Death in modern theatre offers a unique account of modern Western theatre, focusing on the ways in which dramatists and theatre-makers have explored historically informed ideas about death and dying in their work. It investigates the opportunities theatre affords to reflect on the end of life in a compelling and socially meaningful fashion.
Opera Acts explores a wealth of new historical material about singers in the late nineteenth century and challenges the idea that this was a period of decline for the opera singer. In detailed case studies of four figures – the late Verdi baritone Victor Maurel; Bizet’s first Carmen, Célestine Galli-Marié; Massenet’s muse of the 1880s and’90s, Sibyl Sanderson; and the early Wagner star Jean de Reszke.
Victorian Murderesses investigates the politics of female violence in Thomas Hardy’s Tess of the D’Urbervilles (1891), George Eliot’s Adam Bede (1859), Mary Braddon’s Lady Audley’s Secret (1862), and Florence Marryat’s The Blood of the Vampire (1897). The controversial figure of the murderess in these four novels challenges the assumption that women are essentially nurturing and passive and that violence and aggression are exclusively male traits.
Benjamin Leigh Smith discovered and named dozens of islands in the Arctic but published no account of his pioneering explorations. He refused public accolades and sent stand-ins to deliver the results of his work to scientific societies. Yet, the Royal Geographic Society’s Sir Clements R. Markham referred to him as a polar explorer of the first rank.Traveling to the Arctic islands that Leigh Smith explored and crisscrossing England to uncover unpublished journals, diaries, and photographs, archaeologist and writer P. J. Capelotti details Leigh Smith’s five major Arctic expeditions and places them within the context of the great polar explorations in the nineteenth century.
In Grant’s earlier book, The Letters of Vincent van Gogh. A Critical Study (AU Press, 2014), he followed a practical-critical analysis of the letters that dealt with key patterns of metaphors and concepts. This volume is a complement to the first book and provides an effective, theory-based reading of the letters that brings them more fully and successfully into the domain of modern literary studies.
In this highly accessible history of ships and shipping on the Great Lakes, upper elementary readers are taken on a rip-roaring journey through the waterways of the upper Midwest. Great Ships on the Great Lakes explores the history of the region’s rivers, lakes, and inland seas—and the people and ships who navigated them. Read along as the first peoples paddle tributaries in birch bark canoes. Follow as European voyageurs pilot rivers and lakes to get beaver pelts back to the eastern market. Watch as settlers build towns and eventually cities on the shores of the Great Lakes. Listen to the stories of sailors, lighthouse keepers, and shipping agents whose livelihoods depended on the dangerous waters of Lake Michigan, Superior, Huron, Erie, and Ontario. Give an ear to their stories of unexpected tragedy and miraculous rescue, and heed their tales of risk and reward on the low seas.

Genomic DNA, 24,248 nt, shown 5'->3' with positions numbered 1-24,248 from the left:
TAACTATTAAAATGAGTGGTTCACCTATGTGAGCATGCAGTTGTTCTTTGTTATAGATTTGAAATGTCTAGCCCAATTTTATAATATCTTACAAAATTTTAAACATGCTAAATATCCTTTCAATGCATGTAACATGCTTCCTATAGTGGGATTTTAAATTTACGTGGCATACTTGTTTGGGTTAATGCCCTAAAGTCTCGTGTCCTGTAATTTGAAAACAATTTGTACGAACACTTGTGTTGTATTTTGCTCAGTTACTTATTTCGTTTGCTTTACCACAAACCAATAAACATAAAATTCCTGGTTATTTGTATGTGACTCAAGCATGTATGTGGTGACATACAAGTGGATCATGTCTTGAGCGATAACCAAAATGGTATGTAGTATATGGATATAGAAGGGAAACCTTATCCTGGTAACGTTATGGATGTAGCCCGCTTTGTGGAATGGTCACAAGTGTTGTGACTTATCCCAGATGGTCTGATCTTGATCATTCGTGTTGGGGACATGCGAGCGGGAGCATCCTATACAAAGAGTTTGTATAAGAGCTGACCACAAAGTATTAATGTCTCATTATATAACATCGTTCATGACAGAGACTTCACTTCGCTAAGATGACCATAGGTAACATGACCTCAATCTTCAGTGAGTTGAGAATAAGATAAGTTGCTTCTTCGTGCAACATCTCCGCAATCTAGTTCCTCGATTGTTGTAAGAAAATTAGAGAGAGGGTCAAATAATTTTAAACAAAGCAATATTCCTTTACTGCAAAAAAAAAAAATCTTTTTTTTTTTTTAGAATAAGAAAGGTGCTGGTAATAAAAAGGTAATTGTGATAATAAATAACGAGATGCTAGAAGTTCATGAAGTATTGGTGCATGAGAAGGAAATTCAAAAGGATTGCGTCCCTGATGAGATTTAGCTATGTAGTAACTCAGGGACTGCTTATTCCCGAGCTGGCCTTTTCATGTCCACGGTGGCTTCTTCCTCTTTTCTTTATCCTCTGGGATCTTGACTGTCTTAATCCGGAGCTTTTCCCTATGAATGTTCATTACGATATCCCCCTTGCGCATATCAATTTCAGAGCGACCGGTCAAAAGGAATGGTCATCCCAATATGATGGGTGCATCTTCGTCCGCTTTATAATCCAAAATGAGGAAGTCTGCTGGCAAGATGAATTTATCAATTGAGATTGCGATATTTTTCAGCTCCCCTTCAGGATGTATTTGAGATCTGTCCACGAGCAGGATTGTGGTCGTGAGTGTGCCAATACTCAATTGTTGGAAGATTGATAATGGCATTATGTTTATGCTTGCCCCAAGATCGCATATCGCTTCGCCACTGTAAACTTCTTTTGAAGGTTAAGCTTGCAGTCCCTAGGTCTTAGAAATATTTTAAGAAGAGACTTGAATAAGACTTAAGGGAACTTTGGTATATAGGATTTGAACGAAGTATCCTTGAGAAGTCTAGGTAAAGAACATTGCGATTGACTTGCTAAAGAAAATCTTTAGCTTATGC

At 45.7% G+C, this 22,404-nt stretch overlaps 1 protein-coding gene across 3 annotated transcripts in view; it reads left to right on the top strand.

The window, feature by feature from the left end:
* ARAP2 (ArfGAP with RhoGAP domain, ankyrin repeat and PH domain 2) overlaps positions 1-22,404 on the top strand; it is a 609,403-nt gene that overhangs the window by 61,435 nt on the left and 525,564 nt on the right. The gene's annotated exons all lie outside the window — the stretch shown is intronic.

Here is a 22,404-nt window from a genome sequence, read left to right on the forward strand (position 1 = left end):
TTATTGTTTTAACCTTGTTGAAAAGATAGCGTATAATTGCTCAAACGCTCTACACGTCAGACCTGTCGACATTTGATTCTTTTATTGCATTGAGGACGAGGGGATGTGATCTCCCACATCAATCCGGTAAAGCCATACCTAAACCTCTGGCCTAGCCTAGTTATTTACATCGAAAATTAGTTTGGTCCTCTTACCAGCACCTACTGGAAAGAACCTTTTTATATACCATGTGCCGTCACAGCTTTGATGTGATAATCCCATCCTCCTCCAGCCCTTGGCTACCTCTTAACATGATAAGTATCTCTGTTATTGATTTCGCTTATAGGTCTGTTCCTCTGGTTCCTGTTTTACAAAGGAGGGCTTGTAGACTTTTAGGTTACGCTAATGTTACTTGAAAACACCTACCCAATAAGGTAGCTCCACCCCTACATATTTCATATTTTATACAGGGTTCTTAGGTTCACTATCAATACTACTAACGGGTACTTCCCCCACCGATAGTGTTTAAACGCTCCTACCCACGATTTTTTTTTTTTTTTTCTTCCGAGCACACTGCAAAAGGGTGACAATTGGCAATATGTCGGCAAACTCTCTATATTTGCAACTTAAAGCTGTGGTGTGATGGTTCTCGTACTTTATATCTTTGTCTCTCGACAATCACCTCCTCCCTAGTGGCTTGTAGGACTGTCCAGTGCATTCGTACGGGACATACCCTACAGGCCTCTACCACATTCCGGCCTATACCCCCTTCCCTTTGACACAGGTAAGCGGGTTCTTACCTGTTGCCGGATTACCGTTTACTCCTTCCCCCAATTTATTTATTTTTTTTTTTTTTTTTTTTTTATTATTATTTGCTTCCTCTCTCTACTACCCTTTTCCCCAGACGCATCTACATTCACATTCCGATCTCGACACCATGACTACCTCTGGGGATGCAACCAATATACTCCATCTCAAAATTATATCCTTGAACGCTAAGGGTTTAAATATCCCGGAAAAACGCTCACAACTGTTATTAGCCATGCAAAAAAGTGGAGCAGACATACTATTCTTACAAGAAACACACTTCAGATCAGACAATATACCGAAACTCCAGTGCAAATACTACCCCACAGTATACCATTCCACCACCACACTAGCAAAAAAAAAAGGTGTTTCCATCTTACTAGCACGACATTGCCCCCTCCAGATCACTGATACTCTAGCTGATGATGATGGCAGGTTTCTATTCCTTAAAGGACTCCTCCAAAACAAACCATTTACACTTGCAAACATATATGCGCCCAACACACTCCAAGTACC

In 1813, Joseph Dyer, his wife Mary, and their five children joined the Shaker community in Enfield, New Hampshire. Joseph quickly adapted to the Shaker way of life, but Mary chafed under its strictures and eventually left the community two years later. When the local elders and her husband refused to release the couple’s children to Mary, she embarked on what would become a fifty-year campaign against the Shakers, beginning with the publication in 1818 of A Brief Statement of the Sufferings of Mary Dyer.
When Johan Furuhjelm was offered the governorship of Russian America in 1858, the 37-year-old Finnish officer found himself in a quandary. He needed a wife to support him in the new post, with its mix of mercantile and administrative responsibilities, and there were no suitable candidates in the remote Siberian port where he was harbourmaster. Fortunately, on his trip back west to receive his orders, Helsinki society came to his aid, choosing for him a young woman of good family and international background, Anna von Schoultz.
In 1837, while charting the Amazonian country of Guiana for Great Britain, German naturalist Robert Schomburgk discovered an astounding’vegetable wonder’–a huge water lily whose leaves were five or six feet across and whose flowers were dazzlingly white. In The Flower of Empire, Tatiana Holway tells the story of this magnificent lily, revealing how it touched nearly every aspect of Victorian life, art, and culture. Holway’s colorful narrative captures the sensation stirred by Victoria regia in England, particularly the intense race among prominent Britons to be the first to coax the flower to bloom.